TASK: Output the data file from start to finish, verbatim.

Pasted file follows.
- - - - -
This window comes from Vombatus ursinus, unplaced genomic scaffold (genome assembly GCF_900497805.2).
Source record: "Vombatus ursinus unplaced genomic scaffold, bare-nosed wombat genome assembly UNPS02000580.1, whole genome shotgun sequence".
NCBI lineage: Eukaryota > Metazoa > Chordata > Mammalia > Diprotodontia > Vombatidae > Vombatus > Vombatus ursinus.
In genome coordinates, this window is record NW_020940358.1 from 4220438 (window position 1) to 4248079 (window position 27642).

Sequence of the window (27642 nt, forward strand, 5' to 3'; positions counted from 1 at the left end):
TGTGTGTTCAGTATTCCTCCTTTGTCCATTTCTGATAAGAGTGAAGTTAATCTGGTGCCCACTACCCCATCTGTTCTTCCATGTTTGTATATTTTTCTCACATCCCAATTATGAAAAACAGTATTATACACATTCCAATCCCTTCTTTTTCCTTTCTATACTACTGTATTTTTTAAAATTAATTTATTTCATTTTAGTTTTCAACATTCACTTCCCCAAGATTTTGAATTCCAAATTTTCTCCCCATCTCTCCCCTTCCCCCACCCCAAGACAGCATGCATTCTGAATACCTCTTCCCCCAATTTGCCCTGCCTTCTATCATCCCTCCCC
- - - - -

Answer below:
This window comes from Vombatus ursinus, unplaced genomic scaffold (genome assembly GCF_900497805.2).
Source record: "Vombatus ursinus unplaced genomic scaffold, bare-nosed wombat genome assembly UNPS02000580.1, whole genome shotgun sequence".
NCBI lineage: Eukaryota > Metazoa > Chordata > Mammalia > Diprotodontia > Vombatidae > Vombatus > Vombatus ursinus.
In genome coordinates, this window is record NW_020940358.1 from 4220438 (window position 1) to 4248079 (window position 27642).

Sequence of the window (27642 nt, forward strand, 5' to 3'; positions counted from 1 at the left end):
TGTGTGTTCAGTATTCCTCCTTTGTCCATTTCTGATAAGAGTGAAGTTAATCTGGTGCCCACTACCCCATCTGTTCTTCCATGTTTGTATATTTTTCTCACATCCCAATTATGAAAAACAGTATTATACACATTCCAATCCCTTCTTTTTCCTTTCTATACTACTGTATTTTTTAAAATTAATTTATTTCATTTTAGTTTTCAACATTCACTTCCCCAAGATTTTGAATTCCAAATTTTCTCCCCATCTCTCCCCTTCCCCCACCCCAAGACAGCATGCATTCTGAATACCTCTTCCCCCAATTTGCCCTGCCTTCTATCATCCCTCCCC